The effort of developing a blood test that would reveal a risk factor for a woman for developing breast cancer might be another step close to reality, but still has a long way to go, according to information released from a new study.
Researchers found blood hormone tests might predict the level of risk for developing breast cancer that is postmenopausal for up to 20 years following the blood sample being taken.
However, there are limitations in the study and it needs to be expanded and replicated, said the lead author Dr. Xuehong Zhang, an epidemiologist in Boston.
If the latest research can be confirmed through other studies, women might be able to have their levels of sex hormones, such as testosterone, androgen and estradiol assessed once every 10 years to receive a biological breakdown of their risk of developing breast cancer, said Zhang.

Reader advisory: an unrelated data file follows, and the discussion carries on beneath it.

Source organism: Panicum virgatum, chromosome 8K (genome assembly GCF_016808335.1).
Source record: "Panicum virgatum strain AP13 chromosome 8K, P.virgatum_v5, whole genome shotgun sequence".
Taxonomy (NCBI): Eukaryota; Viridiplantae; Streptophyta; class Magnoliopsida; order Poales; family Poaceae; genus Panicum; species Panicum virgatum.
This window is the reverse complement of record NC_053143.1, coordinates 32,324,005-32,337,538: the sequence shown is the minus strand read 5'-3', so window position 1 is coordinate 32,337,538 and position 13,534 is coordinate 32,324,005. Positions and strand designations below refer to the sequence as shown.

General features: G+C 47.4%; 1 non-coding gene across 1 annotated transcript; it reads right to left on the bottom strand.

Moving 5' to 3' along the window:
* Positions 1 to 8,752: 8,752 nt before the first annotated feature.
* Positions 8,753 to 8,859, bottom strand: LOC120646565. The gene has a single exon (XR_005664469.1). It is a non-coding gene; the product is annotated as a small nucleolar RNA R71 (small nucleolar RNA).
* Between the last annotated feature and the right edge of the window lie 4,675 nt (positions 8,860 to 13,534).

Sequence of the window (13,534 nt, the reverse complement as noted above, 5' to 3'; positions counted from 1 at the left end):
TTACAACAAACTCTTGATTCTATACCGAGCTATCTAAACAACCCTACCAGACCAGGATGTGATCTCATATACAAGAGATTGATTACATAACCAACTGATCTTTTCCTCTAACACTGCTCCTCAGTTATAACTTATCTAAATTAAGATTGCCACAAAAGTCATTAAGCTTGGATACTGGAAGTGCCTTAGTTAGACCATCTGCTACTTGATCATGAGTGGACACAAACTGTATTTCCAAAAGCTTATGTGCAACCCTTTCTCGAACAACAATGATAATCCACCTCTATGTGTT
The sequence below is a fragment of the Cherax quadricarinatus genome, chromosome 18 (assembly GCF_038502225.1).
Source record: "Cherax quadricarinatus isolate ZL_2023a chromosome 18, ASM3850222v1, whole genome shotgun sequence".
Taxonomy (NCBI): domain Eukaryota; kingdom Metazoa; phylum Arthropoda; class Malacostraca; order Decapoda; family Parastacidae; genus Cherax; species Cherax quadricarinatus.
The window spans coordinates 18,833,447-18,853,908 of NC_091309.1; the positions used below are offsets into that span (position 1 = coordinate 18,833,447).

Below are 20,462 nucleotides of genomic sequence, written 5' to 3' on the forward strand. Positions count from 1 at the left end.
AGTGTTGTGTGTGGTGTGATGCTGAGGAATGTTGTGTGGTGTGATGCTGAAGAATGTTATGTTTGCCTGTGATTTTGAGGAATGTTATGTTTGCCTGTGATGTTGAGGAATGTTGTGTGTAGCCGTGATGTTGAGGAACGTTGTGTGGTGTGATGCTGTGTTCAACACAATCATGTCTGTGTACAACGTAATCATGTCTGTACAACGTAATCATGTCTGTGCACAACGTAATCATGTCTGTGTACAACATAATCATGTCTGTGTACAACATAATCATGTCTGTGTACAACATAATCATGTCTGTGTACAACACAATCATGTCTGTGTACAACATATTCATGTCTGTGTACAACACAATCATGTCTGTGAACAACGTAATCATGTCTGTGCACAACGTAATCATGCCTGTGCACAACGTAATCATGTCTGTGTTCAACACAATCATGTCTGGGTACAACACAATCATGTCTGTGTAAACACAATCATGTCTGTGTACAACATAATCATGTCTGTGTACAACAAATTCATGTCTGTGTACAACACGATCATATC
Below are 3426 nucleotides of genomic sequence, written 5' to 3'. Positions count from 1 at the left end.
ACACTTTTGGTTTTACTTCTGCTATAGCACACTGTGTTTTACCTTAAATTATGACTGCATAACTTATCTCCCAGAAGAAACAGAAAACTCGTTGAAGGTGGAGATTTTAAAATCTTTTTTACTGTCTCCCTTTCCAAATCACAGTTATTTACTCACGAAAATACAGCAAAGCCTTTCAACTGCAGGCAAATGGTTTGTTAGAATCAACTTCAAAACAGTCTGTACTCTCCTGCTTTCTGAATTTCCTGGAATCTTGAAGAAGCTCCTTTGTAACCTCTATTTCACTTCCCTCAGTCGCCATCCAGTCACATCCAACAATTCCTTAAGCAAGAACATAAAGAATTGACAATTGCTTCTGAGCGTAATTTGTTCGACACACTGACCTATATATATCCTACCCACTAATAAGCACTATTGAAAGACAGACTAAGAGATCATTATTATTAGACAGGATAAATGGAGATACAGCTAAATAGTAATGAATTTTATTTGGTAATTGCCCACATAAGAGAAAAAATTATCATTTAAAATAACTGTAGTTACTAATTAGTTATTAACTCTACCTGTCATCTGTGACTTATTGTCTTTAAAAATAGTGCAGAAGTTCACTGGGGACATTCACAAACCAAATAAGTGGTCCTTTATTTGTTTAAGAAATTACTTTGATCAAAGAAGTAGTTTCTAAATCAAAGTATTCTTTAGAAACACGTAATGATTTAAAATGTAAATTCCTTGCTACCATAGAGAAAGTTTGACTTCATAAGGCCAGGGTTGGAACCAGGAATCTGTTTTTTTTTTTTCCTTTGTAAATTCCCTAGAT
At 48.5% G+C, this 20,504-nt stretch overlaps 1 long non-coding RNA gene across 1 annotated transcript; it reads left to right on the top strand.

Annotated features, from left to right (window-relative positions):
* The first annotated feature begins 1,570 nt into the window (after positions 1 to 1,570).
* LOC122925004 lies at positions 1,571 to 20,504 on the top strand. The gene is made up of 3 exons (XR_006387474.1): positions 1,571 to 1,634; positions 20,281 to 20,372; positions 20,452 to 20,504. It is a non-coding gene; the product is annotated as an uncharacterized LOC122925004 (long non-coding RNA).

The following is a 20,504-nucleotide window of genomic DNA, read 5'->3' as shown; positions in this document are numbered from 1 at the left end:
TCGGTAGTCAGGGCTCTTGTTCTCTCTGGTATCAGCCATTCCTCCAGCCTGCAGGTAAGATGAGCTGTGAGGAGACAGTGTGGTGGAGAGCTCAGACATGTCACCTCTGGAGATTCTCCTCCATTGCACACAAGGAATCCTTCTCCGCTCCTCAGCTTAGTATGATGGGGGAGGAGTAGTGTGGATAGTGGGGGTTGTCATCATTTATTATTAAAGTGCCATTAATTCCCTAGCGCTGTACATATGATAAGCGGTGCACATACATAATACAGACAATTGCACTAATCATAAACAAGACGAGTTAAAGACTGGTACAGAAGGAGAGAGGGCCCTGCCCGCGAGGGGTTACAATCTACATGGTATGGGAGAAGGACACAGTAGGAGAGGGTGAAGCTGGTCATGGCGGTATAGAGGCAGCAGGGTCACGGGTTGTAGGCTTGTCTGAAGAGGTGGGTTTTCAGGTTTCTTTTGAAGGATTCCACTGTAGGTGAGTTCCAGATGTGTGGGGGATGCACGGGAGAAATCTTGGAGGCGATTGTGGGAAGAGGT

He said that the thought is the addition of the hormone levels to the current risk prediction models would improve the ability to find out the high-risk women who might benefit from more screening and prevention.
Although it has already been established that androgen and estrogen levels in the blood can be linked with the risk of developing postmenopausal breast cancer, it has not been known by researchers how many years into the future the risk prediction could go.
A large women’s study took blood samples from participants in 1989 as well as in 1990 and then once again in 2000 an in 2002. Only women who were postmenopausal and not using hormones were participants in the study. Researchers found a total of 796 breast cancer cases diagnosed through 2010.